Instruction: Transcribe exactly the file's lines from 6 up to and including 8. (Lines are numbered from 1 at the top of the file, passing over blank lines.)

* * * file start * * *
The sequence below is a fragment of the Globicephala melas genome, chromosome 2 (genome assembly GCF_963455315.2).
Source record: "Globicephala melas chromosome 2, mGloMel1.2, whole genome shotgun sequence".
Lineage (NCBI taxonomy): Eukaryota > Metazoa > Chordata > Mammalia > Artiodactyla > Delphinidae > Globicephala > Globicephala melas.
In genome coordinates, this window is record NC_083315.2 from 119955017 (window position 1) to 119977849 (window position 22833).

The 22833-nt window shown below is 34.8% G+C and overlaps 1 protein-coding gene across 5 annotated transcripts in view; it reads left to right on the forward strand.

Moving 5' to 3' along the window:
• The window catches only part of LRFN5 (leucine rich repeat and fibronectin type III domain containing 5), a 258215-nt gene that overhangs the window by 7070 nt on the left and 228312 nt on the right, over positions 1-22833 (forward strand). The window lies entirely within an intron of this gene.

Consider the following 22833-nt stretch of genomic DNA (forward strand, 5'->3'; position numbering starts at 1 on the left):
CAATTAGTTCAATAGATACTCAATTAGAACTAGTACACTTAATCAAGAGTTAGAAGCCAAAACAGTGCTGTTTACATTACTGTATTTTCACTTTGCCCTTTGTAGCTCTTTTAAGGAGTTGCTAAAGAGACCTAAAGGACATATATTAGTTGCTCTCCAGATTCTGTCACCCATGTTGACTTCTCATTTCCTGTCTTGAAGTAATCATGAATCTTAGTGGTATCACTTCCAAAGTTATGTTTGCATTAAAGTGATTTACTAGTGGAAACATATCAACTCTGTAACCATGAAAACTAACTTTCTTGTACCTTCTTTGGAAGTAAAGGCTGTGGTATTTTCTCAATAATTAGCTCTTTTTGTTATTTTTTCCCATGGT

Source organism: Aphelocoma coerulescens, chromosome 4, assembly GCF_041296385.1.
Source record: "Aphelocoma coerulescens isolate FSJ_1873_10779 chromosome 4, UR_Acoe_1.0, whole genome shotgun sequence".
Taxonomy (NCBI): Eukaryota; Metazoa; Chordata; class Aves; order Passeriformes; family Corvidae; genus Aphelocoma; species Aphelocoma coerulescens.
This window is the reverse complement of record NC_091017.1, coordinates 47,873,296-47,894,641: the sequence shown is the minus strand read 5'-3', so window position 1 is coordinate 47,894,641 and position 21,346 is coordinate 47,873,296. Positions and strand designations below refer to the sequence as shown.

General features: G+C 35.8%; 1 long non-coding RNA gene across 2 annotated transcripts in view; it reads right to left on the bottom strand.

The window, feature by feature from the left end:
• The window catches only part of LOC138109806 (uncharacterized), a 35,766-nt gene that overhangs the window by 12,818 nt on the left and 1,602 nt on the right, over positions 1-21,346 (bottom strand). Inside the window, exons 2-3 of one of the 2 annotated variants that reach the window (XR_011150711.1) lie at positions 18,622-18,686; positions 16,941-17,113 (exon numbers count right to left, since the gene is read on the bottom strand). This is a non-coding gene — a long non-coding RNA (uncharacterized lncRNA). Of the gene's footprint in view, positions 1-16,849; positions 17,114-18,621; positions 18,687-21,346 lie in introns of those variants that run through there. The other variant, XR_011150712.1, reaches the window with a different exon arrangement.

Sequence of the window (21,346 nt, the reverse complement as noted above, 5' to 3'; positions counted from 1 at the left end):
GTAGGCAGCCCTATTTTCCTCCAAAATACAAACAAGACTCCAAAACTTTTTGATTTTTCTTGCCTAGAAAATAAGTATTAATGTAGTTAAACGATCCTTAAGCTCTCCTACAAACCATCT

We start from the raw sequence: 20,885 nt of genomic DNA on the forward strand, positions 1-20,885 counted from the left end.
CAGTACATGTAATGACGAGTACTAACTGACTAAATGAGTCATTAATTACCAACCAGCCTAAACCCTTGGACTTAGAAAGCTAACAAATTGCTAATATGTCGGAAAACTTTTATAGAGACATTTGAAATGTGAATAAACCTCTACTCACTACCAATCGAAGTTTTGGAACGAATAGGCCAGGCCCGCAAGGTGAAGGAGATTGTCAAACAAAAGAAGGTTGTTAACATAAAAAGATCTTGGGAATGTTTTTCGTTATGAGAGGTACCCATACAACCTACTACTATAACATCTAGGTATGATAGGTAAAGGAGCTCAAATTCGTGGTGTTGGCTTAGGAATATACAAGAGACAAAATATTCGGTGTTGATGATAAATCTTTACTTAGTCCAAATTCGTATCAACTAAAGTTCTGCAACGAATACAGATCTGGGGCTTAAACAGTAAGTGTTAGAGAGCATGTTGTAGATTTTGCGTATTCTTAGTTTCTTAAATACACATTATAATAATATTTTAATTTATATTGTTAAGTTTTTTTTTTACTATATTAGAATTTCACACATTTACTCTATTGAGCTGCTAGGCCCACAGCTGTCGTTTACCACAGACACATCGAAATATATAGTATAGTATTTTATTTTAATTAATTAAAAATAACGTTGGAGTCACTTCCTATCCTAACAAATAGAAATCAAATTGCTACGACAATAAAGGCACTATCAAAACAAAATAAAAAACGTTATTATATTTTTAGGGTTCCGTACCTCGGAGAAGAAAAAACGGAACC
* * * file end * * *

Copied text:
Moving 5' to 3' along the window:
• The window catches only part of LRFN5 (leucine rich repeat and fibronectin type III domain containing 5), a 258215-nt gene that overhangs the window by 7070 nt on the left and 228312 nt on the right, over positions 1-22833 (forward strand). The window lies entirely within an intron of this gene.

Consider the following 22833-nt stretch of genomic DNA (forward strand, 5'->3'; position numbering starts at 1 on the left):